Neurosemantic constructs

“The final percept in humans is always verbal or symbolic and hence coded into the pre-existing structure of whatever language or systems the brain has been taught. The process is not one of linear reaction but synergetic transaction. This finished product is thus a neurosemantic construct, a kind of metaphor.”
RAW, The New Inquisition

The “final percept” that RAW is talking about here is the last stage in the “representative realism” model of human perception. This model is often shown in a five-stage diagrammatic form – the fifth stage is typically described as the “object in the mind”, which is supposed to “represent” the external object.

RAW goes on to talk about common words such as “the”, “is”, “up” – and how they program our realities with divisions, distinctions, boundaries, identities, locations, etc, which we reflexively hold to already exist in the world, separate and independent from the words and language structures that supposedly represent them. Hypnotised by this semantic “representationalism”, we overlook that this abstract structuring of our reality is composed not of representations, but of (as RAW puts it) “neurosemantic constructs”.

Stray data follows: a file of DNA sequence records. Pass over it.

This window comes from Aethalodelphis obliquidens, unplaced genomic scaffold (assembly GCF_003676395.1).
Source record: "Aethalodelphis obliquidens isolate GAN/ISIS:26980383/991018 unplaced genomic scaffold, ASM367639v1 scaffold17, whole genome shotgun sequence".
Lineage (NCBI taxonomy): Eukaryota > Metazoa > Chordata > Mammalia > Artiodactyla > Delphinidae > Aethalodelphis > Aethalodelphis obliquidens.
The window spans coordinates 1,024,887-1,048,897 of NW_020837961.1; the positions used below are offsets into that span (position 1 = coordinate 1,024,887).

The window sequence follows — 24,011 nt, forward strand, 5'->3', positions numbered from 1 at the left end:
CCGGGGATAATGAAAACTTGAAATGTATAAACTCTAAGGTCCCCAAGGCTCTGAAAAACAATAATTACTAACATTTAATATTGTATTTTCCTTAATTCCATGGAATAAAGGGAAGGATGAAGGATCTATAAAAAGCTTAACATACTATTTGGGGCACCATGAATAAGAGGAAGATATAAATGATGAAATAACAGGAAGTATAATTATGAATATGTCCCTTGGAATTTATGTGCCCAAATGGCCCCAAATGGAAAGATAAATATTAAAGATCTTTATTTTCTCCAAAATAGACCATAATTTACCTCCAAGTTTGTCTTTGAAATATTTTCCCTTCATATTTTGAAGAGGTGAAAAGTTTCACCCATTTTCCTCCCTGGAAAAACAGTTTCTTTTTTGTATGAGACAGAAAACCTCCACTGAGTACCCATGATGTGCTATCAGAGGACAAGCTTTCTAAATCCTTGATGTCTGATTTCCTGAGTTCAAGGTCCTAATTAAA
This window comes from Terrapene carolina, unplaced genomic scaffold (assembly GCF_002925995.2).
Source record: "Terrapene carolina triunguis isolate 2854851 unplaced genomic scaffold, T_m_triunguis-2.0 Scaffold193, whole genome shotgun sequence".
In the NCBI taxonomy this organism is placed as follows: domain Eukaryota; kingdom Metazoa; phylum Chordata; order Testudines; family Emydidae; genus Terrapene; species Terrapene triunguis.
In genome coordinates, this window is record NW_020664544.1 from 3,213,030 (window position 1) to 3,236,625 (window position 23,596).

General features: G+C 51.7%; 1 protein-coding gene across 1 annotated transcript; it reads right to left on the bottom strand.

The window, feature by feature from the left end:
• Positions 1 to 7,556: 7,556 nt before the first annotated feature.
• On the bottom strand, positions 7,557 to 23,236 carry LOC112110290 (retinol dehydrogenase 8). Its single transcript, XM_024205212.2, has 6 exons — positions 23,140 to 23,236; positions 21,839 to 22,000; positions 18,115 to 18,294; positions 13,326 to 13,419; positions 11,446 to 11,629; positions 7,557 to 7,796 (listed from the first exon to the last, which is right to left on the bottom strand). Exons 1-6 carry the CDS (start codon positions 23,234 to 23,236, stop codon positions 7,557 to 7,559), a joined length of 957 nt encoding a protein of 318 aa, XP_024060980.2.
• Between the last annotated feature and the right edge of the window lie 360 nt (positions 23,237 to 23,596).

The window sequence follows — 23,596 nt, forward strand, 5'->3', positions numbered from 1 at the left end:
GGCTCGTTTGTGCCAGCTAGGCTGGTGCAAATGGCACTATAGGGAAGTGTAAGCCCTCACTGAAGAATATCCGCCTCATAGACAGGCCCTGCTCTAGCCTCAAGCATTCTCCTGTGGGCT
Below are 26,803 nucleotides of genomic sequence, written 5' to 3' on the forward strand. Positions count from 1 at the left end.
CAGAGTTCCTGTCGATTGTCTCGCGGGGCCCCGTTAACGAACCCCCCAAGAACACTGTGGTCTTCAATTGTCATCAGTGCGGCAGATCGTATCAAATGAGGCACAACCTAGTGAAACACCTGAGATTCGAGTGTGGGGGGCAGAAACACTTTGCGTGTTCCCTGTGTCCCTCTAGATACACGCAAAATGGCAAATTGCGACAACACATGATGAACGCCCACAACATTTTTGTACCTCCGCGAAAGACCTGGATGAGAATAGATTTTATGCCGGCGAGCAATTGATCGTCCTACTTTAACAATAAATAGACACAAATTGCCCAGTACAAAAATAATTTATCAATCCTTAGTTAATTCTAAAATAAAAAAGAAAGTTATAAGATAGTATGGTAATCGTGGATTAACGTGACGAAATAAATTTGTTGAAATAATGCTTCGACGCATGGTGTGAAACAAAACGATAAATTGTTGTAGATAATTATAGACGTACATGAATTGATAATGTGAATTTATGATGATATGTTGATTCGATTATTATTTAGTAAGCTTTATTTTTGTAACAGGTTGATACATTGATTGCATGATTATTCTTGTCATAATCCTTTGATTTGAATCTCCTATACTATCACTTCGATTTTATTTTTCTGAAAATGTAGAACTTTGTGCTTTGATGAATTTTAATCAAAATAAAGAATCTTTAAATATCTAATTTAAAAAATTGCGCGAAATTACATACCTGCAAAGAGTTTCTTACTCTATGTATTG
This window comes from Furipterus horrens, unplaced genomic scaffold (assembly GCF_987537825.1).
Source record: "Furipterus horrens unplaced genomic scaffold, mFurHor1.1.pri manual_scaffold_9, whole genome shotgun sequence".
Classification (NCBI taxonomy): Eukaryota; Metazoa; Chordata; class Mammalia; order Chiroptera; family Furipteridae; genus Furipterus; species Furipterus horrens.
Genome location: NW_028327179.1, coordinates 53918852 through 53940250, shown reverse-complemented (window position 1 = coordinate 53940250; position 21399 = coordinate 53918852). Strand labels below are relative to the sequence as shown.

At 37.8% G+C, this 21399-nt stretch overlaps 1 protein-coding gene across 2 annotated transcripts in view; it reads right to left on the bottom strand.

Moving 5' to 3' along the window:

And even if we do have gaps in the perceptual and semantic “hypnosis” (a term used a lot by RAW here), we probably don’t fully appreciate the difference between “represent” and “construct” in this context. After all, it’s external reality, not dreams! (“External” to what? Where’s the boundary?). I’ll be revisiting representationalism throughout this blog, and looking at increasingly non-referential approaches to the ways we can see language as not “representing” the world.

I really like RAW’s remarks about the etymology of “to be” – he says it comes from an Indo-European root which evidently meant “becoming lost in the woods” (I can’t find a reference to this in etymology books, but I hope it’s true):

“That was as abstract, I guess, as an early human could feel; when no longer lost, when other people were found again, he or she would no longer simply ‘be’ abstractly but become embroiled again in a more complex state, namely social existence and its Game rules.”RAW, The New Inquisition

I picture a New Age teacher instructing students: “Don’t think; just be“. And the student thinks: “Am I doing this right? How the hell do I just be? Maybe I don’t understand what being really means”.


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